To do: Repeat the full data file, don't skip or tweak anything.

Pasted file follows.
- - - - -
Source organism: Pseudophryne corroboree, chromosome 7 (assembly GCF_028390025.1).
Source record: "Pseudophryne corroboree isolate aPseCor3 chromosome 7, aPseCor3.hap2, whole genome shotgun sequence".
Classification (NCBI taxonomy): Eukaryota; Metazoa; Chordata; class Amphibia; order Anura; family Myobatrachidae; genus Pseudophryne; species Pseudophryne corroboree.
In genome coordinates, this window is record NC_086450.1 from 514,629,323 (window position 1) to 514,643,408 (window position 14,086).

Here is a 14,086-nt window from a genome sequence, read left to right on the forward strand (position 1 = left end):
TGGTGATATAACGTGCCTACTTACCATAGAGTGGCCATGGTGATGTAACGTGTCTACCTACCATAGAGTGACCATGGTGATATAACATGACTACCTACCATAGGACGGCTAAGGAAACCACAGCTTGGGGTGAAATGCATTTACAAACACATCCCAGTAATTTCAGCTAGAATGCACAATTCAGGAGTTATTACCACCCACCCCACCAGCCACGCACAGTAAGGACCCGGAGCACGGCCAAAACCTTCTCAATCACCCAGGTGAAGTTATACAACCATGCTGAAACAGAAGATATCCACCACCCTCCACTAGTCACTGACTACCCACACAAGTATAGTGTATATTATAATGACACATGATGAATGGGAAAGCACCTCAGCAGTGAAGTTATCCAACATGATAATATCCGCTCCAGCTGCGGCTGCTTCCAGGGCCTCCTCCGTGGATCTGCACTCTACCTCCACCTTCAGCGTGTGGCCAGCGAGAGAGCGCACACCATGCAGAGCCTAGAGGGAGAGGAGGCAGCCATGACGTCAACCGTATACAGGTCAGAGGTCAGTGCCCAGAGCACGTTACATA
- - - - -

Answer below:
Source organism: Pseudophryne corroboree, chromosome 7 (assembly GCF_028390025.1).
Source record: "Pseudophryne corroboree isolate aPseCor3 chromosome 7, aPseCor3.hap2, whole genome shotgun sequence".
Classification (NCBI taxonomy): Eukaryota; Metazoa; Chordata; class Amphibia; order Anura; family Myobatrachidae; genus Pseudophryne; species Pseudophryne corroboree.
In genome coordinates, this window is record NC_086450.1 from 514,629,323 (window position 1) to 514,643,408 (window position 14,086).

Here is a 14,086-nt window from a genome sequence, read left to right on the forward strand (position 1 = left end):
TGGTGATATAACGTGCCTACTTACCATAGAGTGGCCATGGTGATGTAACGTGTCTACCTACCATAGAGTGACCATGGTGATATAACATGACTACCTACCATAGGACGGCTAAGGAAACCACAGCTTGGGGTGAAATGCATTTACAAACACATCCCAGTAATTTCAGCTAGAATGCACAATTCAGGAGTTATTACCACCCACCCCACCAGCCACGCACAGTAAGGACCCGGAGCACGGCCAAAACCTTCTCAATCACCCAGGTGAAGTTATACAACCATGCTGAAACAGAAGATATCCACCACCCTCCACTAGTCACTGACTACCCACACAAGTATAGTGTATATTATAATGACACATGATGAATGGGAAAGCACCTCAGCAGTGAAGTTATCCAACATGATAATATCCGCTCCAGCTGCGGCTGCTTCCAGGGCCTCCTCCGTGGATCTGCACTCTACCTCCACCTTCAGCGTGTGGCCAGCGAGAGAGCGCACACCATGCAGAGCCTAGAGGGAGAGGAGGCAGCCATGACGTCAACCGTATACAGGTCAGAGGTCAGTGCCCAGAGCACGTTACATA